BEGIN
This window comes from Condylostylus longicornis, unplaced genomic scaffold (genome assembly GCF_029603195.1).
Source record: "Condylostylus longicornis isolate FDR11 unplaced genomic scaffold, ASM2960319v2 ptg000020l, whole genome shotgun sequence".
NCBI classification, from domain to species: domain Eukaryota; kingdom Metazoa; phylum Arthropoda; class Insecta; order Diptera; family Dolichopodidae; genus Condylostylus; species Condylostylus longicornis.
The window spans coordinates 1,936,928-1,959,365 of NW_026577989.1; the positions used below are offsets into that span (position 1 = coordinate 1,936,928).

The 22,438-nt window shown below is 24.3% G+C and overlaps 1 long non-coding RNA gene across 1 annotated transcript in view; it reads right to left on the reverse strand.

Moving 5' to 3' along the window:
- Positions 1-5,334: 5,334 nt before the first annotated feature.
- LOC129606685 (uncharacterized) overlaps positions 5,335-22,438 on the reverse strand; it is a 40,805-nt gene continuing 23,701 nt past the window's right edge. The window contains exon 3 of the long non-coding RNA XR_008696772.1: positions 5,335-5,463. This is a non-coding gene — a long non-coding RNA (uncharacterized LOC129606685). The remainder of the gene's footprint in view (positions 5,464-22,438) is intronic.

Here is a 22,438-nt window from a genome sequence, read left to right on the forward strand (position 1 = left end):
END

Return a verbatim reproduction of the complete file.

This window comes from Condylostylus longicornis, unplaced genomic scaffold (genome assembly GCF_029603195.1).
Source record: "Condylostylus longicornis isolate FDR11 unplaced genomic scaffold, ASM2960319v2 ptg000020l, whole genome shotgun sequence".
NCBI classification, from domain to species: domain Eukaryota; kingdom Metazoa; phylum Arthropoda; class Insecta; order Diptera; family Dolichopodidae; genus Condylostylus; species Condylostylus longicornis.
The window spans coordinates 1,936,928-1,959,365 of NW_026577989.1; the positions used below are offsets into that span (position 1 = coordinate 1,936,928).

The 22,438-nt window shown below is 24.3% G+C and overlaps 1 long non-coding RNA gene across 1 annotated transcript in view; it reads right to left on the reverse strand.

Moving 5' to 3' along the window:
- Positions 1-5,334: 5,334 nt before the first annotated feature.
- LOC129606685 (uncharacterized) overlaps positions 5,335-22,438 on the reverse strand; it is a 40,805-nt gene continuing 23,701 nt past the window's right edge. The window contains exon 3 of the long non-coding RNA XR_008696772.1: positions 5,335-5,463. This is a non-coding gene — a long non-coding RNA (uncharacterized LOC129606685). The remainder of the gene's footprint in view (positions 5,464-22,438) is intronic.

Here is a 22,438-nt window from a genome sequence, read left to right on the forward strand (position 1 = left end):